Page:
Fixing America's Disability Housing Issues
Author: Roderick M Boyd
Published: 2009-08-02 : (Rev. 2009-08-21)
Synopsis and Key Points:
Proposed housing plan to aid poverty stricken disabled people in the United States.
Main DigestThere are multiple housing programs currently available such as FHA; however, none of these programs address the needs of the disabled. Try obtaining a conventional loan on an income of less than $8,000 a year. I propose a program that offers those on disability a low interest home loan with no money down and not based on credit history.
When was the last time you drove down North Main Street? Did you notice all the people living on the streets
It is not just in Las Vegas, but scenes like this are all across America. Many of the homeless are disabled. In fact, there are over 56 million people on social security disability*. Unless you have just returned from Antarctica, it comes as a surprise to no one that the U.S. is in the midst of a real estate downturn. What do these two things have in common? I am glad you asked. I have a proposal that is a win-win-win scenario. In a slot machine, that is worth a lot of green.
The need for subsidized housing has never been greater with unemployment growing every month. The government cannot subsidize housing for everyone, so America needs another option. Something that helps the government stretch their dollars, helps the people in need become stabilized (perhaps for the first time in their lives) and helps the real estate market all at the same time. My plan does this and even offers a return on investment for the taxpayers.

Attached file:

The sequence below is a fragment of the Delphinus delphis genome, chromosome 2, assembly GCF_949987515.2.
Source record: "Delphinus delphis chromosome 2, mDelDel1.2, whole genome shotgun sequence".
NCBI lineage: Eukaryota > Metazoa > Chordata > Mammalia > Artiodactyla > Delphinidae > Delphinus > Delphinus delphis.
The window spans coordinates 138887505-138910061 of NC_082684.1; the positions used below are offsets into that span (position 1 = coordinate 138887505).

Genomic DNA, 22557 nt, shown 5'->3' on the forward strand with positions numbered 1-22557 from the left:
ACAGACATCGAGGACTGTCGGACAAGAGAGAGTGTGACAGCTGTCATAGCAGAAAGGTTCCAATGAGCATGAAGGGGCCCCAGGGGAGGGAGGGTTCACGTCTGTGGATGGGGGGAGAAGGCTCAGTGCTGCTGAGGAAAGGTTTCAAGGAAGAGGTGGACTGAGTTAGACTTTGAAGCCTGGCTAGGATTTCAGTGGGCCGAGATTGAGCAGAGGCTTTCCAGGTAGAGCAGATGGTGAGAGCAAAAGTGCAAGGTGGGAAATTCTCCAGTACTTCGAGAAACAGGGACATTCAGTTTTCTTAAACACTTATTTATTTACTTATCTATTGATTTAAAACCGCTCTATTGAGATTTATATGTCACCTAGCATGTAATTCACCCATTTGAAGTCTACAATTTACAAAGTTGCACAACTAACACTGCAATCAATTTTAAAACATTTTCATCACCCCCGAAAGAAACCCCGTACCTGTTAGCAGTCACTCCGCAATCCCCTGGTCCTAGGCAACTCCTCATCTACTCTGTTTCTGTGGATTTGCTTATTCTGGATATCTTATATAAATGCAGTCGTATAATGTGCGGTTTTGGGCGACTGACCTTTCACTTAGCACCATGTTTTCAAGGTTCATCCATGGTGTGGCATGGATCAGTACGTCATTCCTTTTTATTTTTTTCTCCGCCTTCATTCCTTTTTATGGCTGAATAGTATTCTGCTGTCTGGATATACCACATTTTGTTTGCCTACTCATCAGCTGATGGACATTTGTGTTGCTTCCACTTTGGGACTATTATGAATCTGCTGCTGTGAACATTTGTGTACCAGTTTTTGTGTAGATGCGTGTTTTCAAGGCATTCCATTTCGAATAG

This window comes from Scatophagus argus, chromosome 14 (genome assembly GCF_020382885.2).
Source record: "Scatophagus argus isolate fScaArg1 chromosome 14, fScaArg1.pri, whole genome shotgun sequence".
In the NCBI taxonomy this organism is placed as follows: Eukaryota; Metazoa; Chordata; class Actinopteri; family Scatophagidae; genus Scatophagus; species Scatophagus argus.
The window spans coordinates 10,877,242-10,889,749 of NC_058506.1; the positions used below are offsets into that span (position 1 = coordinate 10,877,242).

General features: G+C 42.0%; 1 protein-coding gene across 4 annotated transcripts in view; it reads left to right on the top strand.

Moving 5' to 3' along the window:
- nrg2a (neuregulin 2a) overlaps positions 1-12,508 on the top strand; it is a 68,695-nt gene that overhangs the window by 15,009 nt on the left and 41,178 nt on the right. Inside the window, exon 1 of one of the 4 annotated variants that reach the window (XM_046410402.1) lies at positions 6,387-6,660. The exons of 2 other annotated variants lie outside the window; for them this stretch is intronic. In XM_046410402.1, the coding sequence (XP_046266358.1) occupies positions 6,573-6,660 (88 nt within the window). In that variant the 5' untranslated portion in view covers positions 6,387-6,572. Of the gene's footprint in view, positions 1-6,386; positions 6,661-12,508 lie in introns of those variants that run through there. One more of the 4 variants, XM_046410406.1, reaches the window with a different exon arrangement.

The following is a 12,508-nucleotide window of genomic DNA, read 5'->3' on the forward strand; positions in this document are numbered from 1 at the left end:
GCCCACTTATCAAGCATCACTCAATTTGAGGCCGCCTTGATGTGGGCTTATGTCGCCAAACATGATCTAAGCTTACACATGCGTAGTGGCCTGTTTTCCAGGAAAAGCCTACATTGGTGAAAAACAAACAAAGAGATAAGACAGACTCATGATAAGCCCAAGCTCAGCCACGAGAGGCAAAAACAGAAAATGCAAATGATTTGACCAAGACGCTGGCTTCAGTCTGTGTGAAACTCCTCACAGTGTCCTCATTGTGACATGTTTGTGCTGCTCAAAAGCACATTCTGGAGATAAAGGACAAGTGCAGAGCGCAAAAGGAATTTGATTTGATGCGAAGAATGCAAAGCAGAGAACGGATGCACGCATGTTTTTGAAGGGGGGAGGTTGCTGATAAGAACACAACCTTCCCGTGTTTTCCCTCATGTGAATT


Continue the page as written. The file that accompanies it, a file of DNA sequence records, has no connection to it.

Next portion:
There are multiple housing programs currently available such as FHA; however, none of these programs address the needs of the disabled. Try obtaining a conventional loan on an income of less than $8,000 a year. I propose a program that offers those on disability a low interest home loan with no money down and not based on credit history. A loan that offers a conversion option to conventional or a different program should they become gainfully employed and is not forgiven upon death. Either the estate pays off the note or it returns to the government. For those who question if a program such as this is doomed due to clients that cannot afford to make payments, I say two things. First, participants are looking at monthly rates less than the cost of rent and second, never underestimate the pride of home ownership, especially for one whom couldn't afford a home otherwise. A stipulation could be that participants enroll in the government's Direct Express program and mortgage payments are automatically deducted.
This proposal saves the government money over new subsidy programs as no money need be fronted ... the government simply guarantees the loan. It houses people more economically offering them self-respect in the process. It answers the banking industries problem with foreclosed homes costing them profits in the form of HOA fees. The return on investment? Of course there is the obvious interest on the loans and taxes, but more importantly, this offers the disabled a success. Once they get a taste of success, they will want more, so this may be the single greatest act the government can do to encourage those who have been disheartened by constant failure to try. Try to improve themselves, try to work again, try to become productive citizens again. I can only speak for myself on this issue, but that is what I want as a disabled veteran ... a chance. Now I ask, what do you, the American public think? I challenge each of you to voice your opinion to your legislators. Remember, disabled is the minority that anyone can join in the blink of an eye.
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